Our horses, just like our kids, need our encouragement. The most effective horseback rider knows when to encourage, when to support and when to back off. Horses respond well to quiet, subtle yet clear, strong and focused leadership. Kids operate in a similar manner.
The encouragement language for a horse can be one of the following or a combination of: a firm quiet leg, a steady supportive contact with the bit, and long stokes of the neck while leading or from the saddle, all combined with quiet verbal and body language around the horse. This is especially crucial in the face of something spooky, or scary, or big and bold in the horse’s eye. Likewise, encouraging words spoken to a child along with your steady presence, can send him on when he’s faced with doubt or fear or when trying something completely new.
Encouragement Goes A Long Way with Horses and Kids
A young boy found encouragement through connecting with a horse, trying something new and realizing he actually had something in common with the horse. Read on to get his full story.
After All, He’s A Boy
Shasta and I had just returned with a family where two young girls rode up with me in the driver’s seat. The girls displayed their pretty freshly-painted nails. They felt so grown-up!
After saying Thank You and Goodbye, I was approached by another family interested in a ride. I helped the family get situated in the carriage and then turned to get up into the driver’s seat. Danny was already sitting up there. The eldest son had climbed into the driver’s seat and as I climbed aboard he caught my eye and said, “Is it OK for me to sit up here?”
“Sure!” I exclaimed, “We’ll have some fun.”
Danny and his family were camping in Pismo for the week. His grandmother lives in the area so they were all out enjoying Farmer’s Market in downtown San Luis Obispo. As we rode along Danny asked lots of questions about Shasta. He found out they were the same age, 9 years. Turning down Buchon Street I invited Danny to take the reins and try driving the carriage.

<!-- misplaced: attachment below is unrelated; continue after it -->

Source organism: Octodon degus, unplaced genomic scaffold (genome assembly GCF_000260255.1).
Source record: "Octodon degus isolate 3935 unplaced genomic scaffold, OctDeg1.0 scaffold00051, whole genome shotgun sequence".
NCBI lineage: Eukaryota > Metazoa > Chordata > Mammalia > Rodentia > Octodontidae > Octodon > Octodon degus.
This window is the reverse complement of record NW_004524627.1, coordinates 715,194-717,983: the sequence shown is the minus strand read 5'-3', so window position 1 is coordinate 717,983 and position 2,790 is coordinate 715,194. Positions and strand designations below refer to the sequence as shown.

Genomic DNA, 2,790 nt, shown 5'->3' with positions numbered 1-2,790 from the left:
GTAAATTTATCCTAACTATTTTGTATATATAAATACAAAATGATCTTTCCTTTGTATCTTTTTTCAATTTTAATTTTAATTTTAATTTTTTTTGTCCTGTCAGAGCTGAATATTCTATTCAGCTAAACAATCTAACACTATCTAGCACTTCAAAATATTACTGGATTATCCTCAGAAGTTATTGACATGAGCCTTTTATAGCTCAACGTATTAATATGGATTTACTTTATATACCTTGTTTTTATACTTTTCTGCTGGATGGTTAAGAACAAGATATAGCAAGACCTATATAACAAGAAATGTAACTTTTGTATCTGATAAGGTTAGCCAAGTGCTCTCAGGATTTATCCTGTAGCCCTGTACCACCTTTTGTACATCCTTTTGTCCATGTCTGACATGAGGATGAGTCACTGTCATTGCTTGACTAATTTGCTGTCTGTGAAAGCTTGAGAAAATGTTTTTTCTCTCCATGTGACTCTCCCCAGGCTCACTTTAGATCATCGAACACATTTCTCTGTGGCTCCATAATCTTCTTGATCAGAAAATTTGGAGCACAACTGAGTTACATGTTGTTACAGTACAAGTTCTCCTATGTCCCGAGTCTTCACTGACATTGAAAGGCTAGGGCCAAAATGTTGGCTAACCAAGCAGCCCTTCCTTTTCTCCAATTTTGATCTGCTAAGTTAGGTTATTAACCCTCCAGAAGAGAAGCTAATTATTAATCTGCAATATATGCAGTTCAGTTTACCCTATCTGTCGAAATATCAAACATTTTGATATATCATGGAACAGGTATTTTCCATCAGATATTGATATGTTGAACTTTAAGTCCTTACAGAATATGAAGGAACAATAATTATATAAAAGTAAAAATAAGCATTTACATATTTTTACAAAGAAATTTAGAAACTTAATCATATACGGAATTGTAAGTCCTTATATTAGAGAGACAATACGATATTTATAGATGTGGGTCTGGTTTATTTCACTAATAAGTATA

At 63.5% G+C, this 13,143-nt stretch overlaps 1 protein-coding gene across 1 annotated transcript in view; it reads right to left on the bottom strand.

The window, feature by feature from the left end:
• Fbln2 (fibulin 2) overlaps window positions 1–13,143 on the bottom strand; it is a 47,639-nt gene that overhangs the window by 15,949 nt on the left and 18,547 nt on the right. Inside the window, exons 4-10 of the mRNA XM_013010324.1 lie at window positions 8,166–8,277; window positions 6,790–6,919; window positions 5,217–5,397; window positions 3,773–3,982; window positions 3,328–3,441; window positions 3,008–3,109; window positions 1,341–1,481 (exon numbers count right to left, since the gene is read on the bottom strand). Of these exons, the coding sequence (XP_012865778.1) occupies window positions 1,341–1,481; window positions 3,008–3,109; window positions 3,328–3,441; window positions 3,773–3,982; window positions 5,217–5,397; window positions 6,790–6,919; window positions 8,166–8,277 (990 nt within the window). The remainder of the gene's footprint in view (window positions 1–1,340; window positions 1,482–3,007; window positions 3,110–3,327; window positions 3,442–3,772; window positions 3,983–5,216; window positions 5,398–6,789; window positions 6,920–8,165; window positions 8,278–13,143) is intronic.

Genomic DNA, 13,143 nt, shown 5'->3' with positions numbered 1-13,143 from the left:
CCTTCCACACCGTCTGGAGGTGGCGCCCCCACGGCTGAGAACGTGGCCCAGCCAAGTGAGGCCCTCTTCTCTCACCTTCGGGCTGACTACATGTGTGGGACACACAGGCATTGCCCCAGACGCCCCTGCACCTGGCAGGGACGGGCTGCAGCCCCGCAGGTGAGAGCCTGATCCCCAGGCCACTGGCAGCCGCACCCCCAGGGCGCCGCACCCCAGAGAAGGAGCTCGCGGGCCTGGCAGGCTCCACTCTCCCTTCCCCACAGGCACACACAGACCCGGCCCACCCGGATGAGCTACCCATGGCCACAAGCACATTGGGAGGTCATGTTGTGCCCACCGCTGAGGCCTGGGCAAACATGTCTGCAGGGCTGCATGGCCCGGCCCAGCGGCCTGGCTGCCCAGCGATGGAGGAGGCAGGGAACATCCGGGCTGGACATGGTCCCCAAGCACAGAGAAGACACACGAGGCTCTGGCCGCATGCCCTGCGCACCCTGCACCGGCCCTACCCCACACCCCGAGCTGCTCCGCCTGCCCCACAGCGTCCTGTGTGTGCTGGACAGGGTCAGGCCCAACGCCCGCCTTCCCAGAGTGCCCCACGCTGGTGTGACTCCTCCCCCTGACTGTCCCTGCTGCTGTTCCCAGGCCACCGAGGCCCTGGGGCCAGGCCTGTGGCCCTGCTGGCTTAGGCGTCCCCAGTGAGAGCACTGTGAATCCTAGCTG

“Sure!” he said as his eyes lit up while I handed the reins over to him and explained how to steer. Danny sat up so straight, tall and proud. He kept turning around to his parents saying, “Look, I’m driving the carriage!” They didn’t seem too impressed. I continued to coach him.
“Gee,” he said, “I don’t even know what I am doing and you keep complimenting me!”
“Well, you’re doing a great job!” I answered. Actually I had a feeling he didn’t get a lot of encouragement at home yet recognized he could really fly with a little bit of encouragement. Danny continued to drive Shasta down Pacific Street towards Broad.
“Does Shasta ever misbehave?” Danny asked.
I smile and answered, “Once-in-awhile he needs some correction, because he is thinking of other things, but he’s basically well-behaved.”
“Yeah, I guess that’s to be expected, after all he’s a boy,” explained Danny, with a I-don’t-even-know-I’m-cute smile on his face.
We returned to Broad and Higuera Streets and Danny jumped down with so much pride in himself. He came over to me and gave me a big, strong “Thank-you” handshake.
Yes, after all, he is a boy.
This is the full story found in the e-book, Carriage Capers – Magic Moments Leave Marks on our Hearts – Stories of a Horse Carriage Driver in San Luis Obispo County by Sharon J. Jantzen. Get this story and eight more Carriage Capers delivered to your in-box by clicking this link: Carriage Capers
Step away from the chaos of life. Enjoy excerpts of actual moments and quotes from people interacting with a carriage driver and horse riding down the streets of San Luis Obipso. To keep these stories at your fingertips you can get this FREE Hot Sheet which will direct you to a few Carriage Caper stories. We’ll continue to add carriage driving stories to our website. You can stay up-to-date by becoming a SLO Horse News herd member. Get your Carriage Capers Hot Sheet here >.